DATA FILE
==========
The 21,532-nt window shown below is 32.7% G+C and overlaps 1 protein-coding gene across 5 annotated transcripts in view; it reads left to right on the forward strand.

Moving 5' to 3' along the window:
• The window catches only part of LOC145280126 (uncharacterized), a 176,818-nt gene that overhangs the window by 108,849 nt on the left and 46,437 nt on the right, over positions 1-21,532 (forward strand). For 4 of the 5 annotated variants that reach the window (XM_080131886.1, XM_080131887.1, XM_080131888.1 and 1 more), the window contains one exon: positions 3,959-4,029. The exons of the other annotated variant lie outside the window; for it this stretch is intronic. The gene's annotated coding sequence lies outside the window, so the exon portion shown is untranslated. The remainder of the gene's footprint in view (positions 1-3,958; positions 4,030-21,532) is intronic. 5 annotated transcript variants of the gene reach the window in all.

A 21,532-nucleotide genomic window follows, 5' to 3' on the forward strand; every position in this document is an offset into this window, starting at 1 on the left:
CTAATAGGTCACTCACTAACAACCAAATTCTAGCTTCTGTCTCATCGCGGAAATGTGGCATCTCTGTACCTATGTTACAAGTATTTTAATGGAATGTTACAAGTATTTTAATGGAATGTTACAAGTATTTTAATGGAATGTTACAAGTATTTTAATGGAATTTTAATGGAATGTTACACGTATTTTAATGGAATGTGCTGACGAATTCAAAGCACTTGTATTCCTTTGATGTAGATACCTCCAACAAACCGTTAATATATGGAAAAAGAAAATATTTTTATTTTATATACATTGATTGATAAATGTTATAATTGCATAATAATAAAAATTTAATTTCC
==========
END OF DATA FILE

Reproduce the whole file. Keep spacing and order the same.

The 21,532-nt window shown below is 32.7% G+C and overlaps 1 protein-coding gene across 5 annotated transcripts in view; it reads left to right on the forward strand.

Moving 5' to 3' along the window:
• The window catches only part of LOC145280126 (uncharacterized), a 176,818-nt gene that overhangs the window by 108,849 nt on the left and 46,437 nt on the right, over positions 1-21,532 (forward strand). For 4 of the 5 annotated variants that reach the window (XM_080131886.1, XM_080131887.1, XM_080131888.1 and 1 more), the window contains one exon: positions 3,959-4,029. The exons of the other annotated variant lie outside the window; for it this stretch is intronic. The gene's annotated coding sequence lies outside the window, so the exon portion shown is untranslated. The remainder of the gene's footprint in view (positions 1-3,958; positions 4,030-21,532) is intronic. 5 annotated transcript variants of the gene reach the window in all.

A 21,532-nucleotide genomic window follows, 5' to 3' on the forward strand; every position in this document is an offset into this window, starting at 1 on the left:
CTAATAGGTCACTCACTAACAACCAAATTCTAGCTTCTGTCTCATCGCGGAAATGTGGCATCTCTGTACCTATGTTACAAGTATTTTAATGGAATGTTACAAGTATTTTAATGGAATGTTACAAGTATTTTAATGGAATGTTACAAGTATTTTAATGGAATTTTAATGGAATGTTACACGTATTTTAATGGAATGTGCTGACGAATTCAAAGCACTTGTATTCCTTTGATGTAGATACCTCCAACAAACCGTTAATATATGGAAAAAGAAAATATTTTTATTTTATATACATTGATTGATAAATGTTATAATTGCATAATAATAAAAATTTAATTTCC